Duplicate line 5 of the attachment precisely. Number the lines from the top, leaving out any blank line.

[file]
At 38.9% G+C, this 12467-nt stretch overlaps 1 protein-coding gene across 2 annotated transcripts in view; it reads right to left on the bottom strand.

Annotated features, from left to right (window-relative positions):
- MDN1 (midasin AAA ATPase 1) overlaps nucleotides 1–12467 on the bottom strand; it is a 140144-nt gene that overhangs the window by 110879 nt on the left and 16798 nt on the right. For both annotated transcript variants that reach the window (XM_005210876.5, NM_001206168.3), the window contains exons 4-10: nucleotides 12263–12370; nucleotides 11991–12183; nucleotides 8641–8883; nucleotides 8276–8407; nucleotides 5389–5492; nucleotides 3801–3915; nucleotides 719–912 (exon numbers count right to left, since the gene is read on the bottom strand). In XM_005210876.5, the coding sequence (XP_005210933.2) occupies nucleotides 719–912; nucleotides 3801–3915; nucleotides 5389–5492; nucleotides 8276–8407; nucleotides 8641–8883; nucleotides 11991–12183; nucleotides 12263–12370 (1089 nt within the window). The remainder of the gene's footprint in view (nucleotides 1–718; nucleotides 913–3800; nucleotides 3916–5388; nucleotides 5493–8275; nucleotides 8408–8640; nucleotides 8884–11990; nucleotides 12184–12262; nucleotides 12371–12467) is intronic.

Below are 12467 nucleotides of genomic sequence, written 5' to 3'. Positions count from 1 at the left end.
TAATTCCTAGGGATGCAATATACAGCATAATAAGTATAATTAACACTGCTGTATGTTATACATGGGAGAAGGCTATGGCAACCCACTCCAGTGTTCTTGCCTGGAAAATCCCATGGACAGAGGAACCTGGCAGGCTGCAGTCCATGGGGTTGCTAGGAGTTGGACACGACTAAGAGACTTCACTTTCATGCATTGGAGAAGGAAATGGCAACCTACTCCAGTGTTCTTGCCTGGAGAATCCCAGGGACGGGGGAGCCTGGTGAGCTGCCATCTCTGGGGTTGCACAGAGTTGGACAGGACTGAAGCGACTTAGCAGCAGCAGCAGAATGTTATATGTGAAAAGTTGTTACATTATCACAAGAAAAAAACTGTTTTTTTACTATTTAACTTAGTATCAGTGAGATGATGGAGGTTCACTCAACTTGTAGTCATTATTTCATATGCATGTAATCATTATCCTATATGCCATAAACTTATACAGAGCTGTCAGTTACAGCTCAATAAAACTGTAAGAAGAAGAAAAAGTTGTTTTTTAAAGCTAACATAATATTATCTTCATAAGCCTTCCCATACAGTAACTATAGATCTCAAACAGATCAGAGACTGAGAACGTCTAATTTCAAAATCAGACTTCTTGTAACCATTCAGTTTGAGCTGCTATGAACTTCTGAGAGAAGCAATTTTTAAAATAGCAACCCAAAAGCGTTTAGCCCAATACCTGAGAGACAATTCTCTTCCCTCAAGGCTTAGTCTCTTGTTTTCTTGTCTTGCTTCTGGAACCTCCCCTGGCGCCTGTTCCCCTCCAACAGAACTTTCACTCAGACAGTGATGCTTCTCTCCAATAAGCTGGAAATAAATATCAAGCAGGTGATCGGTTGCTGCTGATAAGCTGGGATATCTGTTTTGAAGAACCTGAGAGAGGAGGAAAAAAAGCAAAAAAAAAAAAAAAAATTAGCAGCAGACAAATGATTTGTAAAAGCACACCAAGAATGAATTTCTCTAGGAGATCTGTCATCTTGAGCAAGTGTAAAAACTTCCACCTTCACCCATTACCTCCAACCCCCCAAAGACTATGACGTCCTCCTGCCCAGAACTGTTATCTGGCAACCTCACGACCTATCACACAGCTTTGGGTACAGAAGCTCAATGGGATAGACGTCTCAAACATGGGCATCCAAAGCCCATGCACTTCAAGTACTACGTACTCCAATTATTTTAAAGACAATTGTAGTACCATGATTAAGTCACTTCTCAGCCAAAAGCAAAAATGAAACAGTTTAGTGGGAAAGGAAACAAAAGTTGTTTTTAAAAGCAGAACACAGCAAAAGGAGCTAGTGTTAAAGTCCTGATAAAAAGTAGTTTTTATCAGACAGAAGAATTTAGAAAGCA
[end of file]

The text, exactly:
TAATTCCTAGGGATGCAATATACAGCATAATAAGTATAATTAACACTGCTGTATGTTATACATGGGAGAAGGCTATGGCAACCCACTCCAGTGTTCTTGCCTGGAAAATCCCATGGACAGAGGAACCTGGCAGGCTGCAGTCCATGGGGTTGCTAGGAGTTGGACACGACTAAGAGACTTCACTTTCATGCATTGGAGAAGGAAATGGCAACCTACTCCAGTGTTCTTGCCTGGAGAATCCCAGGGACGGGGGAGCCTGGTGAGCTGCCATCTCTGGGGTTGCACAGAGTTGGACAGGACTGAAGCGACTTAGCAGCAGCAGCAGAATGTTATATGTGAAAAGTTGTTACATTATCACAAGAAAAAAACTGTTTTTTTACTATTTAACTTAGTATCAGTGAGATGATGGAGGTTCACTCAACTTGTAGTCATTATTTCATATGCATGTAATCATTATCCTATATGCCATAAACTTATACAGAGCTGTCAGTTACAGCTCAATAAAACTGTAAGAAGAAGAAAAAGTTGTTTTTTAAAGCTAACATAATATTATCTTCATAAGCCTTCCCATACAGTAACTATAGATCTCAAACAGATCAGAGACTGAGAACGTCTAATTTCAAAATCAGACTTCTTGTAACCATTCAGTTTGAGCTGCTATGAACTTCTGAGAGAAGCAATTTTTAAAATAGCAACCCAAAAGCGTTTAGCCCAATACCTGAGAGACAATTCTCTTCCCTCAAGGCTTAGTCTCTTGTTTTCTTGTCTTGCTTCTGGAACCTCCCCTGGCGCCTGTTCCCCTCCAACAGAACTTTCACTCAGACAGTGATGCTTCTCTCCAATAAGCTGGAAATAAATATCAAGCAGGTGATCGGTTGCTGCTGATAAGCTGGGATATCTGTTTTGAAGAACCTGAGAGAGGAGGAAAAAAAGCAAAAAAAAAAAAAAAAATTAGCAGCAGACAAATGATTTGTAAAAGCACACCAAGAATGAATTTCTCTAGGAGATCTGTCATCTTGAGCAAGTGTAAAAACTTCCACCTTCACCCATTACCTCCAACCCCCCAAAGACTATGACGTCCTCCTGCCCAGAACTGTTATCTGGCAACCTCACGACCTATCACACAGCTTTGGGTACAGAAGCTCAATGGGATAGACGTCTCAAACATGGGCATCCAAAGCCCATGCACTTCAAGTACTACGTACTCCAATTATTTTAAAGACAATTGTAGTACCATGATTAAGTCACTTCTCAGCCAAAAGCAAAAATGAAACAGTTTAGTGGGAAAGGAAACAAAAGTTGTTTTTAAAAGCAGAACACAGCAAAAGGAGCTAGTGTTAAAGTCCTGATAAAAAGTAGTTTTTATCAGACAGAAGAATTTAGAAAGCA